Wing clipping doesn’t hurt the bird, and isn’t noticeable when they are walking around. The primary flying feathers are hidden underneath when the wings are folded. Also, the flying feathers are easy to pick out — often a different color than the rest. Make sure to use a SHARP scissors.

Two flight wings I need to clip.
Completed clipping
The ducks are all clipped and heading to the pond to decompress.

REFERENCE: http://www.backyardchickens.com/a/how-to-clip-trim-the-wings-of-your-chicken-to-prevent-flight


We went again, and we’ll keep going…to the Critter Barn! It is local animal farm near our house. The Critter Barn is a wonderful place for people of all ages to learn about farming, agriculture, and sustainability through hands on experiences. It always inspires my husband and I with ideas for our hobby farm and the fact is, I just love being with the animals! My kids love it too! Here’s photos from our latest trip.

Holding the two-week-old twin goats


Gabe met goats for the first time, and they enjoyed tasting his stroller.
Selfie with the angora bunny.
Bella bottle feeding the baby goats.
It took Gabe a little while to warm up to the bunnies.



Petting Colonel Sanders the Rooster
Kitty Coral



The Critter Barn
9275 Adams St.
Zeeland MI 49464

Farm Fancy and Ranging Free


I am such a sucker for poultry.

Just being outside with my family and birds is bliss. And entirely entertaining.

My husband and daughter are digging a small pond for our natural spring to pour into. The ducks, Quackers and Donald, are gonna go nuts when that thing fills up! Four days ago, we integrated the ducks into the pen with the full-grown hens. They sized each other up, made some squawks and quacks, and decided it would work.


Yesterday evening, my husband found the little hens roosting on his power tools in the garage. He wasn’t feeling that, nor the little presents on the garage floor. So today, we decided it was time those girls joined the meat hens outside in the chicken tractor.


Before putting them with the meat hens, we let the chicks roam the yard with the big hens and ducks. The big hens didn’t give them an ounce of interest, but the ducks were thrilled! We’ve raised them together since they were babies, and it was a reunion. The ducks were quacking and rubbing their heads all over the chicks. Tonight, when I had to split them up, the ducks protested loud and clear.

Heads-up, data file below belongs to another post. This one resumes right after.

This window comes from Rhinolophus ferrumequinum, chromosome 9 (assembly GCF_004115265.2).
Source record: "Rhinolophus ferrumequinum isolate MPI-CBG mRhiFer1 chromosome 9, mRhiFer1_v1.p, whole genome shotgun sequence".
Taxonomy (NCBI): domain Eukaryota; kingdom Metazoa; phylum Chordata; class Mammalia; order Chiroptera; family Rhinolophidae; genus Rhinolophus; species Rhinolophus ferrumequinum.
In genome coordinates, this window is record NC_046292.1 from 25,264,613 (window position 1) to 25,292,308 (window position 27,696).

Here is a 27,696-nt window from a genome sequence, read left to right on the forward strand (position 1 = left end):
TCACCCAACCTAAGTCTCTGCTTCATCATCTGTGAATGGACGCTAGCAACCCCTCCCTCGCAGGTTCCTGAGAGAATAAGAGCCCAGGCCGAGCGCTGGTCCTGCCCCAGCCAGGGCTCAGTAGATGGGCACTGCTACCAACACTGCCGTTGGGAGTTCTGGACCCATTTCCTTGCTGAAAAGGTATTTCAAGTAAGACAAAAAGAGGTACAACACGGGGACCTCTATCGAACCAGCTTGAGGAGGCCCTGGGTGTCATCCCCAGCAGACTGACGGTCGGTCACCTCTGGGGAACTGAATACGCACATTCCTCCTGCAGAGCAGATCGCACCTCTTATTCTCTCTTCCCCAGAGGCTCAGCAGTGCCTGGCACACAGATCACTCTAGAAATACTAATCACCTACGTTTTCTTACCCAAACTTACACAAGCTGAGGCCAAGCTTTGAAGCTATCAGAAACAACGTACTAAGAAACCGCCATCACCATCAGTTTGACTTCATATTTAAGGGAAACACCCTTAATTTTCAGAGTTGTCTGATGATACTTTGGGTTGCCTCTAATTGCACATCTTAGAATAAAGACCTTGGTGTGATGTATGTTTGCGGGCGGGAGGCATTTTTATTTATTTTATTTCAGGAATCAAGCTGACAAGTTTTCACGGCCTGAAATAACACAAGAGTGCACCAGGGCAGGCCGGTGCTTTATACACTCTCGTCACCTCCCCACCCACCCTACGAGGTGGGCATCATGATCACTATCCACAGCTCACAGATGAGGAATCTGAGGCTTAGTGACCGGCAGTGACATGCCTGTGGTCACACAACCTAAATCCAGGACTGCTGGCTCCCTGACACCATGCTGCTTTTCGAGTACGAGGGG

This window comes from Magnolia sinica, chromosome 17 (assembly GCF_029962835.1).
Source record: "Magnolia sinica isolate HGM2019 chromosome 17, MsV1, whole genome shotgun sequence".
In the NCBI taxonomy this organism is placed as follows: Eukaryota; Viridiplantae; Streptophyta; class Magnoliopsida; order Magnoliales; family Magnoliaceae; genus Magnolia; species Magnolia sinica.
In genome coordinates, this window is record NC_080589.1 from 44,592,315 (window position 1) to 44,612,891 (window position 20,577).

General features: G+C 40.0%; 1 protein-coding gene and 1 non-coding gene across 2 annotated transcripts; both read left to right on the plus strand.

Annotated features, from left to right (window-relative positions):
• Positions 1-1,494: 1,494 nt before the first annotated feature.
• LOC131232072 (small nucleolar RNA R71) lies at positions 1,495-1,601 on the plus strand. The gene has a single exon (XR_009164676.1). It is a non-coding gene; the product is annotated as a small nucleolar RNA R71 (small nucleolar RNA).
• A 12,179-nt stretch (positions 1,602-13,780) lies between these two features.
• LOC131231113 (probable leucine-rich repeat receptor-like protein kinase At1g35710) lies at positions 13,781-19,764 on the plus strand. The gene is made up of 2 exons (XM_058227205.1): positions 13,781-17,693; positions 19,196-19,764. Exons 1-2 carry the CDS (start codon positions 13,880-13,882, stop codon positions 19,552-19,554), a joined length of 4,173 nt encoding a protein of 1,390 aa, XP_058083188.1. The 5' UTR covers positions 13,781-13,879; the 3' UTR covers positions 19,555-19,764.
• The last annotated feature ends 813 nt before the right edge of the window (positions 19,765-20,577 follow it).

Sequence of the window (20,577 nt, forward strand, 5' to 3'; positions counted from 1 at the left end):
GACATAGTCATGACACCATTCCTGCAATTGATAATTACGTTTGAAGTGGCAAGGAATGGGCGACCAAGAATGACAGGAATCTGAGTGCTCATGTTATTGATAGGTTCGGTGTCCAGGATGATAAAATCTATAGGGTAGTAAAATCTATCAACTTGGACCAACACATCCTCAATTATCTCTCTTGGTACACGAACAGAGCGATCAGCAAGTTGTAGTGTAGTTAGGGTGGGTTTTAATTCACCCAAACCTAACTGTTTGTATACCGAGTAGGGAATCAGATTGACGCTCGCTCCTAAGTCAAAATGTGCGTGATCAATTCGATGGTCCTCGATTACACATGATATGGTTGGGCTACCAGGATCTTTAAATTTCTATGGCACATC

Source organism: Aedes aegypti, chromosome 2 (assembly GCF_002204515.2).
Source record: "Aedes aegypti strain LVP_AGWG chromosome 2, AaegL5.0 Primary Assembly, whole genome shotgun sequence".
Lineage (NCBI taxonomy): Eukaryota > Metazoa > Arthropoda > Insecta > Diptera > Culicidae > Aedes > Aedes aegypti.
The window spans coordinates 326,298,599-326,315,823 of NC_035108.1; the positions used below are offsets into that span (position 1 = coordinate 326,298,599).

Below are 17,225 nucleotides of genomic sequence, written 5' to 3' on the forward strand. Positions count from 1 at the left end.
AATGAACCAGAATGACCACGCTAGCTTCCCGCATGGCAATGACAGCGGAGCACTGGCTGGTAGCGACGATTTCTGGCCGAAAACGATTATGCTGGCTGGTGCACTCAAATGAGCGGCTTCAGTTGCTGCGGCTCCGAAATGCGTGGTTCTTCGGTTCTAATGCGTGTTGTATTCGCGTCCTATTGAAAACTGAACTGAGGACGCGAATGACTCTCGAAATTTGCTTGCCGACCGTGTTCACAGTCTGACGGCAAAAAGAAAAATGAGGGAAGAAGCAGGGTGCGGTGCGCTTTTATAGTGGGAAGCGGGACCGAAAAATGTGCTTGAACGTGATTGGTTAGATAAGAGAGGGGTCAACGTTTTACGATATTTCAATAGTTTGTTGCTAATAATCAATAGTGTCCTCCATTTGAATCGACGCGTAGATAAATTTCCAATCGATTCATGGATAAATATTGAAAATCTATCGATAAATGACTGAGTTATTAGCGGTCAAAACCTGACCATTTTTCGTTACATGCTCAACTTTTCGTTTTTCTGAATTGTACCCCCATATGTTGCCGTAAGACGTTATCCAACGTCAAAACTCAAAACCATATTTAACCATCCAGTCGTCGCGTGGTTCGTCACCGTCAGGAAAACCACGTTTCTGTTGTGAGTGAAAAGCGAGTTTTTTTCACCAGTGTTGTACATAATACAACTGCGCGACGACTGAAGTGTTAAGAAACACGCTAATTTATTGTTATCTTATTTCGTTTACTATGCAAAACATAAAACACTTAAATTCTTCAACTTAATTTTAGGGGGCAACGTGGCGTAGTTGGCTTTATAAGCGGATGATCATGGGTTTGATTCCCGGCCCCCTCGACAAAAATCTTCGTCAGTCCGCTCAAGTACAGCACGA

These are the meat hens. We have 23 of them and butcher day is vast approaching. I can’t wait. They are so stupid and stinky, but boy will they be delicious.





We love country life. Never a dull moment.


I Want a Heifer


We drink milk like its water at our house. Especially my daughter!

As we move toward a more self-sustaining lifestyle, we are going to obtain a diary cow for milk and making our own butter, sour cream, yogurt, ice cream, etc.

The breed I want to purchase is called a Dexter. Dexters are a smaller breed of cattle originally from Ireland. They are tri-purpose, great for meat, milk and draft. They are very intelligent and can be easily trained. Their tender personalities and love of attention make them not only great cows but great companions!  

Dexters also give birth to their babies without need for assistance unless the baby is breached. They must give birth to a calf once a year in order to continue to produce milk.

Everything about these cows make me excited! I really want a little heifer.



These precious little girls are located at Shamrock Acres Dexter Farm in Hudsonville, MI! That is only 15 minutes from my house!

I am so thrilled. I want to buy a girl and hug her and love her all day. The only things that stand in my way are needing a proper enclosure and fencing for her. So friends, if you have any lumber or fencing hanging around that you don’t want.. let me know!

Cows…they are a beautiful thing.


Snow Skiing in the 1920’s…With An Added Bonus of Horses

The roaring twenties was characterized by pleasure-seeking youth and adults who craved the next thrill. Hence, adventurous activities, grew in popularity.